Bed Liner Help ~ 2009 Silverado Crew Cab

Discussion in 'Chevy Silverado Forum (GMC Sierra)' started by Tungsten23, Dec 21, 2013.

  1. Tungsten23

    Tungsten23 New Member

    Hey guys, I have my 09 Silverado Crew Cab LT Short Bed that desperately needs a bed liner, I've been hauling stuff for my parent's businesses and recently and steadily is the weight of this stuff going up! It started off with 1920lbs of landscaping rock, to a 1000lb food prep. table and hot case (200lbs). I've been doing the best I can on every situation to either put down an old blanket over the bed, or ask for large cardboard to put down. I've also bought color match body paint to patch up any deep wounds to the bed, it's not as pretty as it used to be back there. I need a DROP-IN bedliner, I know you guys may have done the spray on, but I'm positive it won't hold up the the pallets that are dropped in this thing, even if there is a small rock underneath the pallet, it will push a dent into a spray'ed on bed liner. As for scratches, my bed already has them, but I will be plasti-dipping the entire bed before the bed liner goes on.

    My question is, do you guys know of any good drop in (hard-plastic not carpet) bed liner for my truck that ‚ÄčABSOLUTELY DOES NOT DRILL INTO ANY PART OF THE BED? So far I have seen trail effects bed liner that claims no drill into bed or tailgate.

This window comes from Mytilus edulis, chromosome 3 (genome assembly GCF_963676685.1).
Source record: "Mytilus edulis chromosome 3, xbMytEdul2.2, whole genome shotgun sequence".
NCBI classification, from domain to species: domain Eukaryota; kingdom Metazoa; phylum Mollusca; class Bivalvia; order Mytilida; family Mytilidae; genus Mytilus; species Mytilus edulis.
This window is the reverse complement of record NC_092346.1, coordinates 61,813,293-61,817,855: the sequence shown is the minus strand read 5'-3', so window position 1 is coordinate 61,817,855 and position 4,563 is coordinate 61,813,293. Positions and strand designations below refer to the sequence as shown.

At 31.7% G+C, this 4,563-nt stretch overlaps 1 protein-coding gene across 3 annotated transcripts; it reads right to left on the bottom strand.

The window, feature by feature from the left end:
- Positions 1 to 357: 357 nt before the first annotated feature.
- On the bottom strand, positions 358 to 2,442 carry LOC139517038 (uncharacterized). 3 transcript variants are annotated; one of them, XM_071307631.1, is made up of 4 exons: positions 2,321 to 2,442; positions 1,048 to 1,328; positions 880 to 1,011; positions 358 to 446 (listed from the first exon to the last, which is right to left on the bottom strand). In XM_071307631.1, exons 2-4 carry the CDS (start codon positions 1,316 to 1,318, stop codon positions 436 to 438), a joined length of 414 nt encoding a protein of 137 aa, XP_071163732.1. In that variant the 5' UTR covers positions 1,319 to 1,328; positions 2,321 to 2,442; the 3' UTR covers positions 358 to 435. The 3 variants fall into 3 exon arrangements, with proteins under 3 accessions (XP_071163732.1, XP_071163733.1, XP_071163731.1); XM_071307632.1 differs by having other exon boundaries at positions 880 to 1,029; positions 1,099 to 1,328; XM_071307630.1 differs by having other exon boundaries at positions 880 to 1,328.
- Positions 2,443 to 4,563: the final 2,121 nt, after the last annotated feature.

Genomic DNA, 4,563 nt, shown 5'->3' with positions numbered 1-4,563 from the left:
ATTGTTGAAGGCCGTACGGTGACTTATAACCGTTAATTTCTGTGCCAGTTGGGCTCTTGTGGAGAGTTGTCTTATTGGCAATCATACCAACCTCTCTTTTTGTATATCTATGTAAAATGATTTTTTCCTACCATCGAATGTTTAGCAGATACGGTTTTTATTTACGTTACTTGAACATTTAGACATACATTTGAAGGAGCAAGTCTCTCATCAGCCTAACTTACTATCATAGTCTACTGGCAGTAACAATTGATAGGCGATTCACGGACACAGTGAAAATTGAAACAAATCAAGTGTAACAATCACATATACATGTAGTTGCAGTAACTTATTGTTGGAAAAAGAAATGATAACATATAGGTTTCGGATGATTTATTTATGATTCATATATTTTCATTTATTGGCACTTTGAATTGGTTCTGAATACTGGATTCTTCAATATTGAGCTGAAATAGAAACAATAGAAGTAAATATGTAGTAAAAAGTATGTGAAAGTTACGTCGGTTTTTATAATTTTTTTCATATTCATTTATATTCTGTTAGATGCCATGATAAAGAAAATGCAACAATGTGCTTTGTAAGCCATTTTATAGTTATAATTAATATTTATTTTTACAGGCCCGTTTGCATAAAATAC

2. tbplus10

    tbplus10 Moderator

    The OEM bed liner in my 2011 is a drop in under the rail and the tailgate panel uses existing fasteners.
    Icant tell for sure from the picture but it looks like you have OEM bed rail covers, if so they should come down the inside of the rail and protect that area.
    Id probably talk to a local shop that builds speciality beds for new trucks, they normally have items like this laying around for sale.
  3. summitwhite11

    summitwhite11 New Member

    I use the Trail FX bed liner on my 2011, its a drop in , no fastener installation, tucks under the rail, you can get an under the rail and use bed caps as I do, or get an over the rail with no bed caps, its slotted for 4 tie down points as well as set up for 2x4 shelving to give you option of compartment or shelf use, I also like that the front lip of the liner covers the front lip of the truck bed, totally protected on the inside, good drainage set up and easy clean rear water run off, tail gate guard picks up exhisting holes to fasten to, I really like mine. Have a look, it might just work for you.

    http://www.trailfx.com/bed-liner.html
  4. Tungsten23

    Tungsten23 New Member

    I do have the OEM bed rail protectors and as long as I don't have to drill new holes into any part of the truck I think I will go with the Trail FX, if you don't mind me asking, how much did it cost you, what website, and how did they ship that big of an item?
  5. summitwhite11

    summitwhite11 New Member

    pm'd info for you,
  6. j cat

    j cat Active Member

    back in 2000 I installed the bed liner on my new truck . still have the same liner. it is held in place by double sticky tape 2 inches wide front rear. then on the tail gate end 2 small holes for 1/8 inch stainless steel screws just to make sure it will not fly away like some people I know with dealership installed liners.

    even though I have a strong thick liner I use rubber roofing to protect and keep items from sliding around. the liner is not all that great to hold items from moving the rubber roofing material does .